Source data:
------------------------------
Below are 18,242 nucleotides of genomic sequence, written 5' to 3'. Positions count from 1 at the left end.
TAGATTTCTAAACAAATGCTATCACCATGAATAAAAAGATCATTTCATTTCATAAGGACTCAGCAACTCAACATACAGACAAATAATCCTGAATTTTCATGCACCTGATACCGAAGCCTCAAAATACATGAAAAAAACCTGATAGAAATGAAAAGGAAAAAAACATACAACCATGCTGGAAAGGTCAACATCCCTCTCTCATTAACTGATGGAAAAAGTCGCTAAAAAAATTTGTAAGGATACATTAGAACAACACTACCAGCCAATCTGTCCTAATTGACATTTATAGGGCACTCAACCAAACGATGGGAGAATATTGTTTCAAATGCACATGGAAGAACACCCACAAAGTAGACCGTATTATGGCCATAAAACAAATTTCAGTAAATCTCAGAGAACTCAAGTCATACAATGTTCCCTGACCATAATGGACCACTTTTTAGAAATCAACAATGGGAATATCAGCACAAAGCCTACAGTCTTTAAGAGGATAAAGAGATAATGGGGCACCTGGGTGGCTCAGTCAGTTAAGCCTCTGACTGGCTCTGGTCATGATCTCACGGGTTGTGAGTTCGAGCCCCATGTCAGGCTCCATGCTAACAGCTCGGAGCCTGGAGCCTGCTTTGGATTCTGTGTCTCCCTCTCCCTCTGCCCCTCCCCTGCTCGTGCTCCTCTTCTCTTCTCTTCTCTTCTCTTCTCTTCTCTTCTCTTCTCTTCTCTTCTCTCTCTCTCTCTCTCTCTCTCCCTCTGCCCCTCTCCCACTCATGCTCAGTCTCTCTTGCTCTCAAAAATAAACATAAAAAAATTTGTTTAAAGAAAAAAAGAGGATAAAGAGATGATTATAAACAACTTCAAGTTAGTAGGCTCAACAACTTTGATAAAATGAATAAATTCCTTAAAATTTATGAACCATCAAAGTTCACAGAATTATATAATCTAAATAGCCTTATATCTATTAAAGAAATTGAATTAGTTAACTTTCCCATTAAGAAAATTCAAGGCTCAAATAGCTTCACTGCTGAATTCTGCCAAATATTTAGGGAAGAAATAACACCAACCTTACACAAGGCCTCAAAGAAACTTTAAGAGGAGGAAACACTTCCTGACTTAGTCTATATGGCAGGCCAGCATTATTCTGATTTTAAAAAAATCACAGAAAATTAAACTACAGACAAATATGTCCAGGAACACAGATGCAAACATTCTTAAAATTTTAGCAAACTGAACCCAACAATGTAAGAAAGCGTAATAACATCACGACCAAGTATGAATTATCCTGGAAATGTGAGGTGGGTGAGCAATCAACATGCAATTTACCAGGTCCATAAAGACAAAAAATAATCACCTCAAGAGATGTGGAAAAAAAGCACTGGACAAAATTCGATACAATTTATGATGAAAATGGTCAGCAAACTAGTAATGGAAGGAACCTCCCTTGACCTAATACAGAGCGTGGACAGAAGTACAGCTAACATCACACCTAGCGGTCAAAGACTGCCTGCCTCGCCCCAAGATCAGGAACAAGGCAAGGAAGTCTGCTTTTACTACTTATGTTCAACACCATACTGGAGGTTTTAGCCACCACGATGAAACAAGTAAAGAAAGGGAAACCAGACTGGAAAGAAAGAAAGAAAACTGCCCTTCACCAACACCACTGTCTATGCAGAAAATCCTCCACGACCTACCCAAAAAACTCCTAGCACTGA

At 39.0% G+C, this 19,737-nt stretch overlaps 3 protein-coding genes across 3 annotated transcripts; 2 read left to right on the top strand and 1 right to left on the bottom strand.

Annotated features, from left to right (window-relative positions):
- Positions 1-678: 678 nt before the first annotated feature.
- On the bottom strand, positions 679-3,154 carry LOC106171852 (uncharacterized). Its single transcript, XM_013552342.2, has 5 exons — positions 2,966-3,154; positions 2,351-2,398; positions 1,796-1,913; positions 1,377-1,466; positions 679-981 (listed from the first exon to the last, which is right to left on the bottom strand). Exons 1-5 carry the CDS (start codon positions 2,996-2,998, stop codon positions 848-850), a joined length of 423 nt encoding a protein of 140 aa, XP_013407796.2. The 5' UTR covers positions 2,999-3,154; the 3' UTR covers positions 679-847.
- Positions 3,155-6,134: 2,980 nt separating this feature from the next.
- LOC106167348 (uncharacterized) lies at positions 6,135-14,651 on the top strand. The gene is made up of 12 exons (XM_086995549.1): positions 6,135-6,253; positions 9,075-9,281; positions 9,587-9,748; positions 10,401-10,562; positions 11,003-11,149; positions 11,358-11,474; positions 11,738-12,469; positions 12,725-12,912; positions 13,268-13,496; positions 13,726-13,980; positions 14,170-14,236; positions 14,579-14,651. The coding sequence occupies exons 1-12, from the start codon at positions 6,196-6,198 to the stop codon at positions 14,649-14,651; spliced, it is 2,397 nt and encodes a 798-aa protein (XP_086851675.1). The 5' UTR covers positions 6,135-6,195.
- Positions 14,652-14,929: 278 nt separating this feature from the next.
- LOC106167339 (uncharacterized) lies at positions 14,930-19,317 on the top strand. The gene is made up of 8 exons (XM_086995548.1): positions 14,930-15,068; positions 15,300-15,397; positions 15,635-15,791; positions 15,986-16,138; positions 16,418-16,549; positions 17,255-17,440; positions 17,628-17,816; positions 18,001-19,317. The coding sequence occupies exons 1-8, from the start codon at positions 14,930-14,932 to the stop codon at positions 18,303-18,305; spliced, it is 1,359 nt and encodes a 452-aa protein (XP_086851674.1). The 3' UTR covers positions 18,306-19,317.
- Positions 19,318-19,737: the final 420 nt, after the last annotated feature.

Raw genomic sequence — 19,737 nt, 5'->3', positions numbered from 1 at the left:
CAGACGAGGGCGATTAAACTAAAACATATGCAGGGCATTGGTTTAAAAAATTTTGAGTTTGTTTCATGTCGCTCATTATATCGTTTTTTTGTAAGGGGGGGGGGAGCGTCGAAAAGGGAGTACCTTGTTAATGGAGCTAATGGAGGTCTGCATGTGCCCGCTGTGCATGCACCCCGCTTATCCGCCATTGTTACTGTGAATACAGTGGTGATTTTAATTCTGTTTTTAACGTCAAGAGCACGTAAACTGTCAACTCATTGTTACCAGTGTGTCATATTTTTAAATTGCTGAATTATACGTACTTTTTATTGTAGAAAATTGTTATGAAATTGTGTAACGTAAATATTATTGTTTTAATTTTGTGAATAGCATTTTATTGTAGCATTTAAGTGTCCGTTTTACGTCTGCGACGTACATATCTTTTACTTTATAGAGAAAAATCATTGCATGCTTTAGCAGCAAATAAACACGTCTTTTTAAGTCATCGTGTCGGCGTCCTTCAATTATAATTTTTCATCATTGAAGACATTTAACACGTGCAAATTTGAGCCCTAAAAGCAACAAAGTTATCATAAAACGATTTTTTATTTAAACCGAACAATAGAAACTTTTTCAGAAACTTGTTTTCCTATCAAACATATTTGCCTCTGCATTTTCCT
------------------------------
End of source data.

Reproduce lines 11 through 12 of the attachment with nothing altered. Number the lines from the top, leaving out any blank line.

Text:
- Positions 19,318-19,737: the final 420 nt, after the last annotated feature.

Raw genomic sequence — 19,737 nt, 5'->3', positions numbered from 1 at the left: